Investors are more likely to be drawn to a company that is efficient in converting assets and capital into profits. Thus, whenever I wish to make an investment, I closely monitor cash flows and cash conversion on a comparative basis. In this article, I apply this principle to mining giant Vale (VALE).
At the moment, Vale is the second largest metals, energy, logistics, raw material, food and mining company and a giant among the publicly traded companies of the world. Currently, the market capitalization of Vale is US $129 billion and it has more than 420,000 stockholders all over the world. Vale's history is marked by its capacity for transformation: not only the transformation of minerals, but also the transformation of issues into appropriate solutions and adversity into results.
Vale generates its major revenues from iron ore and pellets (68% in 2011), nickel (10% in 2011) and fertilizers (6% in 2011). Last year, other revenues included 3% from logistics, 3% from copper, 2% from coal, 1% from manganese and ferroalloys and 1% from other operations.
Cash Conversion over Zealousness
Taking into account the duration of the production cycle, the method I prefer to use is the Cash Conversion Cycle [CCC], which is a type of financial metric that estimates the time period required by a company to convert the capital [CASH] invested in the business to the cash received (because of business operations); that is equivalent to the average of the processing period of stock (inventory) and the average of collection period of receivables minus the average of payment period of payables. In other words, CCC is the hypothetical time period amongst the spending cash and receiving cash per individual sale, unit of operation, output, etc. of any company. CCC is used most of the time to calculate how long the cash is going to be tied to the "working capital." It is much more reliable than operating cycles or turnovers, because it can tell you the estimated time your money will be ready for re-investment and further profit generation.
As a rule of thumb, the provision of money for further investment depends on the frequency of repetition of the M-C-M cycle; with a consequent increase in sales and in turn, higher revenues. In short, this will ensure an efficient "profit engine." Specifically, Vale does not tie up much capital to the organization in the form of receivables and stock (inventory), thereby giving it greater capacity to make payments and clear its payables.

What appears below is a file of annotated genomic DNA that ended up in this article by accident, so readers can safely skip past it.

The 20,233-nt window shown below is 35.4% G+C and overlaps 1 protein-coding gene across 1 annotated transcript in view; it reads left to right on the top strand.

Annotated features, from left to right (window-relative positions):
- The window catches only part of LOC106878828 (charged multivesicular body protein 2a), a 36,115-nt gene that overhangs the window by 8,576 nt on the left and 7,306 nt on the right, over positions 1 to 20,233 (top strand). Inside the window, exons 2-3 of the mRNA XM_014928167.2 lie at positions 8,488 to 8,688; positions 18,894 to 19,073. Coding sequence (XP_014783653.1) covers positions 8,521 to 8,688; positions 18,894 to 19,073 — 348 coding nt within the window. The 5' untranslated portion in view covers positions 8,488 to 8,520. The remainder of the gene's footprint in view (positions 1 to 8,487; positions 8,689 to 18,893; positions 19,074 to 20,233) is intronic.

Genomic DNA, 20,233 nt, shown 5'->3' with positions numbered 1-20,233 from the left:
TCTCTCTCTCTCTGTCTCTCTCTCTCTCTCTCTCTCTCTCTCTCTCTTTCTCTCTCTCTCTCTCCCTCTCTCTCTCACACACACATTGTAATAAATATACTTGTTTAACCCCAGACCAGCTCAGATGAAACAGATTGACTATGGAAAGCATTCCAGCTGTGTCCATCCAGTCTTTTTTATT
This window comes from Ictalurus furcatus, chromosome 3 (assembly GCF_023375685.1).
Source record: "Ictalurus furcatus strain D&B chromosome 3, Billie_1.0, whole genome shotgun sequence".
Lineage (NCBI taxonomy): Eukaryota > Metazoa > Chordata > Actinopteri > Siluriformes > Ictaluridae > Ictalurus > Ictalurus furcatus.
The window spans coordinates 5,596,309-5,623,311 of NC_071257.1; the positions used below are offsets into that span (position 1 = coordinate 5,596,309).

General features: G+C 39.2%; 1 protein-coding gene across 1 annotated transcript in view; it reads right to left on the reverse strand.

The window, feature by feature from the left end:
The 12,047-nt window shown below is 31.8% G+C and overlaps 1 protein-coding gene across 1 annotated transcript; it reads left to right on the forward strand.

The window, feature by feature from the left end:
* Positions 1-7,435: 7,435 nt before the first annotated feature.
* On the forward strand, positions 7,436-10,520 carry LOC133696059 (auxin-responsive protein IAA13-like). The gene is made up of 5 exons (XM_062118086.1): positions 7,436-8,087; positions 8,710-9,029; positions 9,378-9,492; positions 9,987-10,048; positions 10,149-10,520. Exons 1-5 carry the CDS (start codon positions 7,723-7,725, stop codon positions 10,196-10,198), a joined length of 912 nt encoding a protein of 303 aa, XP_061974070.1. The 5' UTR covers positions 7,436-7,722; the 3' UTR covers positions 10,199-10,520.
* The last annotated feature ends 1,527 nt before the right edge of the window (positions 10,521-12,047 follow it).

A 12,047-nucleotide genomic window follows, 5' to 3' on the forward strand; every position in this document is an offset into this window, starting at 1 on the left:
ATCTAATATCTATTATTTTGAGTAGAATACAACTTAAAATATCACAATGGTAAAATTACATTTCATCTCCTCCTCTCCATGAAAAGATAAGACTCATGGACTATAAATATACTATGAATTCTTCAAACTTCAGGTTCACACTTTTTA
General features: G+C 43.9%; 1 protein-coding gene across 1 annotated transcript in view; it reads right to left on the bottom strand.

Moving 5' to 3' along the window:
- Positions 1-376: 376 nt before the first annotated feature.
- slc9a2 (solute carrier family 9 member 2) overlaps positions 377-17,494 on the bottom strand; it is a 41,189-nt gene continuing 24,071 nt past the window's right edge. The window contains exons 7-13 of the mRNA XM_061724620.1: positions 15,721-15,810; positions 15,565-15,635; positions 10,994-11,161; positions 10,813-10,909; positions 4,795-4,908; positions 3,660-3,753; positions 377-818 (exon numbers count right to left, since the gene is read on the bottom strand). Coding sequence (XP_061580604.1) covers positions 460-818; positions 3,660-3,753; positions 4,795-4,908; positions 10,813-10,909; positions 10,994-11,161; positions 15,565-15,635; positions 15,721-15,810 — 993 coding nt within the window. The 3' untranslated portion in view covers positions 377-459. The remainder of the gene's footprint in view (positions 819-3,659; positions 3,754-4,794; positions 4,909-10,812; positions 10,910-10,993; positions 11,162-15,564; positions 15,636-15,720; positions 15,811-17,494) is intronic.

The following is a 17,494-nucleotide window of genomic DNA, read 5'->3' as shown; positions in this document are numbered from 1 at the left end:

I made a comparative analysis of five major companies in the mining sector. I analyzed the CCC of each company and added the number of days from outstanding inventory payable to outstanding sales and then subtracted the number of days, outstanding payable of each company. Lower CCC means better relative performance.
When considering a company's score, you also need to consider two other things apart from the CCC. These are Net Margin and Asset Turnover Ratio. A higher net margin gives a company greater capacity to convert revenue into actual profit. The asset turnover ratio measures how efficiently a company uses its assets by converting it to turnover.
By comparison, Freeport-McMoRan (FCX) has TTM revenue of $20,328 billion and a TTM CCC was 83 days. Cliffs Natural Resources (CLF) has a TTM revenue of $5.138 billion and a TTM CCC of 60 days. Southern Copper (SCCO) has a TTM revenue of $50.372 billion and a TTM CCC of 78 days. Rio Tinto (RIO) has a TTM revenue of $56.576 billion and a TTM CCC of 76 days. This compares favorably with Vale, which has a TTM revenue of $57.599 billion and a TTM CCC of 61 days. Vale boasts an efficient CCC, and according to stock exchange analysis, it is not wrong in doing so, as its CCC has shown an improvement on the average. As of last year, the industry's basic materials average of CCC stood at 53 days and Vale stood at 54 days. When we compare the CCC of Freeport-McMoRan for successive quarters, quarter four 2011 and quarter one 2012, CCC dropped 19%.
Although CCC needs some tricky calculations, it is certainly worth calculating once every quarter, as it can serve to foretell future prospects and trends. It can also help you analyze the odds and discover "underappreciated" stocks that can give you the best returns.
Today's giant and the pride of Brazil, Vale, was incorporated by its government back in 1942. In 1997, it was privatized, which is when it started diversifying its portfolio of products and exhibited extensive growth. Currently it's working across five continents.
Last year, Boston Consulting Group, a leading consulting organization, reported that Vale was selected among the top 25 sustainable value creators in the world for its "extraordinary" performance over the past 10 years. The Total Shareholder Return [TSR] of Vale was 31.8% in 2011, which is highest among the global leaders of mining companies with Rio Tinto TSR, which was 14.4%. Vale has invested US $1.06 billion in many social projects in the last three years, focusing on education, culture, health, infrastructure and citizenship promotion; and US $2.41 billion alone in environment protection including pollution control, planting trees and protecting forests.
According to the growth trend of Vale, the company is expected to achieve gross revenues of around US $64 billion, and dividends are expected to be around $11 billion. Vale generates most of its revenue from Asia, which is around 51% at the moment, with 23% of its revenues from South America, 17% from Europe, 6% from North America, and the remaining 3% from RoW. This year, its plans to expand its operations to further parts of Asia and America, and is expected to yield two times its current revenues. All in all, at the moment, Vale is a safe and sound company to invest in.